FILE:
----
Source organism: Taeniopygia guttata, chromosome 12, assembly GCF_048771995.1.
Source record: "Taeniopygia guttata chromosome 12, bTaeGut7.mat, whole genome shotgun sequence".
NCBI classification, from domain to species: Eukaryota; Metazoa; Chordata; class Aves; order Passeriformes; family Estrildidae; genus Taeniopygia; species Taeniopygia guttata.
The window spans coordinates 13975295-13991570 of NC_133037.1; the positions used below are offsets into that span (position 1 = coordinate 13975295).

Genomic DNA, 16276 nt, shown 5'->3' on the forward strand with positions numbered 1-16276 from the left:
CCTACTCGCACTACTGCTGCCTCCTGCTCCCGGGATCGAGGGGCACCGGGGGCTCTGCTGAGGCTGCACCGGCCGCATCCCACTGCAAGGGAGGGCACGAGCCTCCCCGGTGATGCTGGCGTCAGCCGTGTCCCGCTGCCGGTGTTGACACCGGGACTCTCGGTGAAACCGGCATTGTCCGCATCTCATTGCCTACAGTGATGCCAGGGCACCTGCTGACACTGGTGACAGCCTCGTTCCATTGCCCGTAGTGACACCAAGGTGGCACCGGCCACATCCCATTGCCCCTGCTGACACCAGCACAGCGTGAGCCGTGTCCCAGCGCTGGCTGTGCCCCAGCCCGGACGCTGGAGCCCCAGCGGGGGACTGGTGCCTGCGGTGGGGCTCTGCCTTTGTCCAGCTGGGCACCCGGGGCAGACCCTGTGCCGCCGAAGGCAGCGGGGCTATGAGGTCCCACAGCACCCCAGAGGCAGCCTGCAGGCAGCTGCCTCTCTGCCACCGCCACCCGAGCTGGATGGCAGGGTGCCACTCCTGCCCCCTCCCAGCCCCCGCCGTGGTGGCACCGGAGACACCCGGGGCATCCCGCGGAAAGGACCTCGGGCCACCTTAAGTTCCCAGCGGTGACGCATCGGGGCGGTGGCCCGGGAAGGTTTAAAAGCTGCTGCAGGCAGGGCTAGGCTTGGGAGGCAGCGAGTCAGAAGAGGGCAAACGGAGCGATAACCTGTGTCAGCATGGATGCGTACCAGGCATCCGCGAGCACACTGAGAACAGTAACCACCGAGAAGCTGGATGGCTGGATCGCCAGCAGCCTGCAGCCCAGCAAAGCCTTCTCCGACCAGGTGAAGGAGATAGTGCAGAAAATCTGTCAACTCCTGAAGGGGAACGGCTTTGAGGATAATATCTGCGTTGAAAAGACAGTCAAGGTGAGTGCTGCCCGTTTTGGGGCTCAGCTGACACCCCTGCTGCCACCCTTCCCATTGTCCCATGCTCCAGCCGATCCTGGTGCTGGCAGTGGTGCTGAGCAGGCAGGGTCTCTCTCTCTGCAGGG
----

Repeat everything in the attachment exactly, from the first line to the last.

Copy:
Source organism: Taeniopygia guttata, chromosome 12, assembly GCF_048771995.1.
Source record: "Taeniopygia guttata chromosome 12, bTaeGut7.mat, whole genome shotgun sequence".
NCBI classification, from domain to species: Eukaryota; Metazoa; Chordata; class Aves; order Passeriformes; family Estrildidae; genus Taeniopygia; species Taeniopygia guttata.
The window spans coordinates 13975295-13991570 of NC_133037.1; the positions used below are offsets into that span (position 1 = coordinate 13975295).

Genomic DNA, 16276 nt, shown 5'->3' on the forward strand with positions numbered 1-16276 from the left:
CCTACTCGCACTACTGCTGCCTCCTGCTCCCGGGATCGAGGGGCACCGGGGGCTCTGCTGAGGCTGCACCGGCCGCATCCCACTGCAAGGGAGGGCACGAGCCTCCCCGGTGATGCTGGCGTCAGCCGTGTCCCGCTGCCGGTGTTGACACCGGGACTCTCGGTGAAACCGGCATTGTCCGCATCTCATTGCCTACAGTGATGCCAGGGCACCTGCTGACACTGGTGACAGCCTCGTTCCATTGCCCGTAGTGACACCAAGGTGGCACCGGCCACATCCCATTGCCCCTGCTGACACCAGCACAGCGTGAGCCGTGTCCCAGCGCTGGCTGTGCCCCAGCCCGGACGCTGGAGCCCCAGCGGGGGACTGGTGCCTGCGGTGGGGCTCTGCCTTTGTCCAGCTGGGCACCCGGGGCAGACCCTGTGCCGCCGAAGGCAGCGGGGCTATGAGGTCCCACAGCACCCCAGAGGCAGCCTGCAGGCAGCTGCCTCTCTGCCACCGCCACCCGAGCTGGATGGCAGGGTGCCACTCCTGCCCCCTCCCAGCCCCCGCCGTGGTGGCACCGGAGACACCCGGGGCATCCCGCGGAAAGGACCTCGGGCCACCTTAAGTTCCCAGCGGTGACGCATCGGGGCGGTGGCCCGGGAAGGTTTAAAAGCTGCTGCAGGCAGGGCTAGGCTTGGGAGGCAGCGAGTCAGAAGAGGGCAAACGGAGCGATAACCTGTGTCAGCATGGATGCGTACCAGGCATCCGCGAGCACACTGAGAACAGTAACCACCGAGAAGCTGGATGGCTGGATCGCCAGCAGCCTGCAGCCCAGCAAAGCCTTCTCCGACCAGGTGAAGGAGATAGTGCAGAAAATCTGTCAACTCCTGAAGGGGAACGGCTTTGAGGATAATATCTGCGTTGAAAAGACAGTCAAGGTGAGTGCTGCCCGTTTTGGGGCTCAGCTGACACCCCTGCTGCCACCCTTCCCATTGTCCCATGCTCCAGCCGATCCTGGTGCTGGCAGTGGTGCTGAGCAGGCAGGGTCTCTCTCTCTGCAGGG